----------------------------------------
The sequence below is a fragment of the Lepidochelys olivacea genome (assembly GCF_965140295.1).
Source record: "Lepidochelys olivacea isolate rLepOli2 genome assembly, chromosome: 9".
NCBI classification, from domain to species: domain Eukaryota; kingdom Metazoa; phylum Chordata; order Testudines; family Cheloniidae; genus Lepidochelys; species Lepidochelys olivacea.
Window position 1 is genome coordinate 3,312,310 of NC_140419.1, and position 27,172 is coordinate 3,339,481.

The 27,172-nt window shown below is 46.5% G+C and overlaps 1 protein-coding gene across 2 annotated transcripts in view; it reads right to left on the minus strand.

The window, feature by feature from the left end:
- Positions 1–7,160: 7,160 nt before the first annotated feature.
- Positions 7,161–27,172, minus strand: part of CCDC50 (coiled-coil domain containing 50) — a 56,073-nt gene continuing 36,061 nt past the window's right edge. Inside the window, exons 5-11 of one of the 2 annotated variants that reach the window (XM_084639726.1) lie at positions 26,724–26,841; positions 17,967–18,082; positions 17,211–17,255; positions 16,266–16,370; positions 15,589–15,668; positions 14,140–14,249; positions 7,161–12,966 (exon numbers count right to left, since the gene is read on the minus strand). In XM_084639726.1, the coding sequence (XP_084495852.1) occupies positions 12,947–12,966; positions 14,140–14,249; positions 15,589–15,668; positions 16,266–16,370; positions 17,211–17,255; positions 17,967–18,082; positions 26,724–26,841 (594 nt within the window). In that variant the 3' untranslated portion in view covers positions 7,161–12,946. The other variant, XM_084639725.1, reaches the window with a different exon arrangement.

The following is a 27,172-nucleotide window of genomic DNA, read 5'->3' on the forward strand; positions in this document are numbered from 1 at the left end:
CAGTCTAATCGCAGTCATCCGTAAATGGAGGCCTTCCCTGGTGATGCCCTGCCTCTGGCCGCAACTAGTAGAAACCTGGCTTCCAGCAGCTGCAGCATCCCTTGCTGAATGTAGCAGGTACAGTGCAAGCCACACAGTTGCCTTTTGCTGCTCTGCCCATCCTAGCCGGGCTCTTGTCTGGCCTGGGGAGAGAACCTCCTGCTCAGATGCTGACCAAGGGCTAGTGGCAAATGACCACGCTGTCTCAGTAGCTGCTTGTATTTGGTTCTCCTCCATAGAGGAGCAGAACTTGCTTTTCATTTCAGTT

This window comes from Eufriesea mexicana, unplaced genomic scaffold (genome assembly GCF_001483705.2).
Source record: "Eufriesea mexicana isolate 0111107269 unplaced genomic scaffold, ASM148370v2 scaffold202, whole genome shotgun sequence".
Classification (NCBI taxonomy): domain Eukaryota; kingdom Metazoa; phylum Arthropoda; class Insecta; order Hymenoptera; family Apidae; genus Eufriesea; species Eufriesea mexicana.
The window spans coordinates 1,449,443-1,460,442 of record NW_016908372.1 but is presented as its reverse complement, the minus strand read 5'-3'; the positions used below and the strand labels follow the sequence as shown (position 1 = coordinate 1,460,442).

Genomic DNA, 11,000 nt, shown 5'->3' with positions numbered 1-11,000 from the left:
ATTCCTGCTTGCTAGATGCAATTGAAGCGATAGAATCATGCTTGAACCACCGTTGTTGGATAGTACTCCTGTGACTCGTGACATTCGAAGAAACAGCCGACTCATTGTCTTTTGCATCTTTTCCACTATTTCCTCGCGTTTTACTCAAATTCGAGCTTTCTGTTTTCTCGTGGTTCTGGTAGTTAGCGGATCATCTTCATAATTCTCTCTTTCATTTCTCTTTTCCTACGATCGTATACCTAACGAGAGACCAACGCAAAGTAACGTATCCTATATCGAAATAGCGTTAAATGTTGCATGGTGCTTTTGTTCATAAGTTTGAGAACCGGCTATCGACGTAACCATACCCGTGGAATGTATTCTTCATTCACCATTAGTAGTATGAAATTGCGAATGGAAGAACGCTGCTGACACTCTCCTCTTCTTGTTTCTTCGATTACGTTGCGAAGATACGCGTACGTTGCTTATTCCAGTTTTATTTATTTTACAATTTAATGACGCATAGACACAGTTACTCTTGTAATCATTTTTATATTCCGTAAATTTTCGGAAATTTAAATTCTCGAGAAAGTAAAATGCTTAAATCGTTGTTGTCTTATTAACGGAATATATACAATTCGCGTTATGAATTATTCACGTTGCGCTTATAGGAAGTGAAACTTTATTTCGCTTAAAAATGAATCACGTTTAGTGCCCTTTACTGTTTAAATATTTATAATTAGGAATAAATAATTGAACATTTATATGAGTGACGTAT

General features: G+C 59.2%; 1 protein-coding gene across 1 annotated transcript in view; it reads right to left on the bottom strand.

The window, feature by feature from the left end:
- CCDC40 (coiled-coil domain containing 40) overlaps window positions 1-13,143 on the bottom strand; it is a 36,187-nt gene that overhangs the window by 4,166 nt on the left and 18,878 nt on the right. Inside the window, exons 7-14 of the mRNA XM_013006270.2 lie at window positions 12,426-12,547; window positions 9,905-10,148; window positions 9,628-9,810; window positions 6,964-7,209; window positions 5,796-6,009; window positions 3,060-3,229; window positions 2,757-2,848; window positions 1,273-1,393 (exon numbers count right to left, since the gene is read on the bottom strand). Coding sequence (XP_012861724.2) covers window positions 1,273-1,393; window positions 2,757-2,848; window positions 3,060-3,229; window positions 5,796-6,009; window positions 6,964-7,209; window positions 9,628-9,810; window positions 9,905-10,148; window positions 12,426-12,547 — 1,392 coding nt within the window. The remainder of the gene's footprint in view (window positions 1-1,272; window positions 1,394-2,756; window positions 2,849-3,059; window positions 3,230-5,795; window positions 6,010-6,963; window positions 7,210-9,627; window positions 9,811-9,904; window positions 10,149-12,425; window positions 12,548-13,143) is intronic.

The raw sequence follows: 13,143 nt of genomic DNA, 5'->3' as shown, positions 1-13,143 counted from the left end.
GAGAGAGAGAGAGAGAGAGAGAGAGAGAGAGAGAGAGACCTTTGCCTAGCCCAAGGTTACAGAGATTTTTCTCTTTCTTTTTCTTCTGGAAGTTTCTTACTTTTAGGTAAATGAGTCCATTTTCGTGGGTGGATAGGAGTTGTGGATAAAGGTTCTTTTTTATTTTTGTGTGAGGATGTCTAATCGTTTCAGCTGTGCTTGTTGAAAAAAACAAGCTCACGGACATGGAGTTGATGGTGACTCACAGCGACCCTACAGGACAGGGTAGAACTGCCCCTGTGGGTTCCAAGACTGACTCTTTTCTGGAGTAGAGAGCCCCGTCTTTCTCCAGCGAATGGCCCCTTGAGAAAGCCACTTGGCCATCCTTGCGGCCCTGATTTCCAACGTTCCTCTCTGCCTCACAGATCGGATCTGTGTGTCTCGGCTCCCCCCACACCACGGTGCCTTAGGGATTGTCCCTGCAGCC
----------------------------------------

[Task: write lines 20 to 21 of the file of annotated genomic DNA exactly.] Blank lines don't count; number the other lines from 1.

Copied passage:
The raw sequence follows: 13,143 nt of genomic DNA, 5'->3' as shown, positions 1-13,143 counted from the left end.
GAGAGAGAGAGAGAGAGAGAGAGAGAGAGAGAGAGAGACCTTTGCCTAGCCCAAGGTTACAGAGATTTTTCTCTTTCTTTTTCTTCTGGAAGTTTCTTACTTTTAGGTAAATGAGTCCATTTTCGTGGGTGGATAGGAGTTGTGGATAAAGGTTCTTTTTTATTTTTGTGTGAGGATGTCTAATCGTTTCAGCTGTGCTTGTTGAAAAAAACAAGCTCACGGACATGGAGTTGATGGTGACTCACAGCGACCCTACAGGACAGGGTAGAACTGCCCCTGTGGGTTCCAAGACTGACTCTTTTCTGGAGTAGAGAGCCCCGTCTTTCTCCAGCGAATGGCCCCTTGAGAAAGCCACTTGGCCATCCTTGCGGCCCTGATTTCCAACGTTCCTCTCTGCCTCACAGATCGGATCTGTGTGTCTCGGCTCCCCCCACACCACGGTGCCTTAGGGATTGTCCCTGCAGCC